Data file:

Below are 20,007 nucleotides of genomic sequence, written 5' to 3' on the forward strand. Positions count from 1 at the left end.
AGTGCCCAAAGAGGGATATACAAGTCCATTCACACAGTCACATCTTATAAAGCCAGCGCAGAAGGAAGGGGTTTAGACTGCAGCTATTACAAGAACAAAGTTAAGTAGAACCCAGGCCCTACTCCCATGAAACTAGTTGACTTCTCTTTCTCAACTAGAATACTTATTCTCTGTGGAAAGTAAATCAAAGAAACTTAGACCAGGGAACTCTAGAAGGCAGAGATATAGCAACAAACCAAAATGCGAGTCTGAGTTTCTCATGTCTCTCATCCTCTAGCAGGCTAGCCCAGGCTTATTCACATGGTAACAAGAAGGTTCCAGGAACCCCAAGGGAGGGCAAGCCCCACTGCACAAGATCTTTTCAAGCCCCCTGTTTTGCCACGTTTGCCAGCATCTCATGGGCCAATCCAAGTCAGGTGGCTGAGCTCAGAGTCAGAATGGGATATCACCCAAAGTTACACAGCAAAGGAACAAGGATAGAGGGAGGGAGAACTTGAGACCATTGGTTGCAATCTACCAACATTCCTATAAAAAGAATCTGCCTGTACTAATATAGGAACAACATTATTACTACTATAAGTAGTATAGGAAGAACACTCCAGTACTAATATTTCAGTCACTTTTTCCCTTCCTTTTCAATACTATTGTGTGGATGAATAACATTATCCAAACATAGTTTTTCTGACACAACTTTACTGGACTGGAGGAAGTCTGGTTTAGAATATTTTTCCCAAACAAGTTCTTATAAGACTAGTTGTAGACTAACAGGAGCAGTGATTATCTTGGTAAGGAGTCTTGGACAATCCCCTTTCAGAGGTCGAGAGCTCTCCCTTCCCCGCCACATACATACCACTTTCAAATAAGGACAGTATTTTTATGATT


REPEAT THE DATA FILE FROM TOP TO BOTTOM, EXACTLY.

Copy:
Below are 20,007 nucleotides of genomic sequence, written 5' to 3' on the forward strand. Positions count from 1 at the left end.
AGTGCCCAAAGAGGGATATACAAGTCCATTCACACAGTCACATCTTATAAAGCCAGCGCAGAAGGAAGGGGTTTAGACTGCAGCTATTACAAGAACAAAGTTAAGTAGAACCCAGGCCCTACTCCCATGAAACTAGTTGACTTCTCTTTCTCAACTAGAATACTTATTCTCTGTGGAAAGTAAATCAAAGAAACTTAGACCAGGGAACTCTAGAAGGCAGAGATATAGCAACAAACCAAAATGCGAGTCTGAGTTTCTCATGTCTCTCATCCTCTAGCAGGCTAGCCCAGGCTTATTCACATGGTAACAAGAAGGTTCCAGGAACCCCAAGGGAGGGCAAGCCCCACTGCACAAGATCTTTTCAAGCCCCCTGTTTTGCCACGTTTGCCAGCATCTCATGGGCCAATCCAAGTCAGGTGGCTGAGCTCAGAGTCAGAATGGGATATCACCCAAAGTTACACAGCAAAGGAACAAGGATAGAGGGAGGGAGAACTTGAGACCATTGGTTGCAATCTACCAACATTCCTATAAAAAGAATCTGCCTGTACTAATATAGGAACAACATTATTACTACTATAAGTAGTATAGGAAGAACACTCCAGTACTAATATTTCAGTCACTTTTTCCCTTCCTTTTCAATACTATTGTGTGGATGAATAACATTATCCAAACATAGTTTTTCTGACACAACTTTACTGGACTGGAGGAAGTCTGGTTTAGAATATTTTTCCCAAACAAGTTCTTATAAGACTAGTTGTAGACTAACAGGAGCAGTGATTATCTTGGTAAGGAGTCTTGGACAATCCCCTTTCAGAGGTCGAGAGCTCTCCCTTCCCCGCCACATACATACCACTTTCAAATAAGGACAGTATTTTTATGATT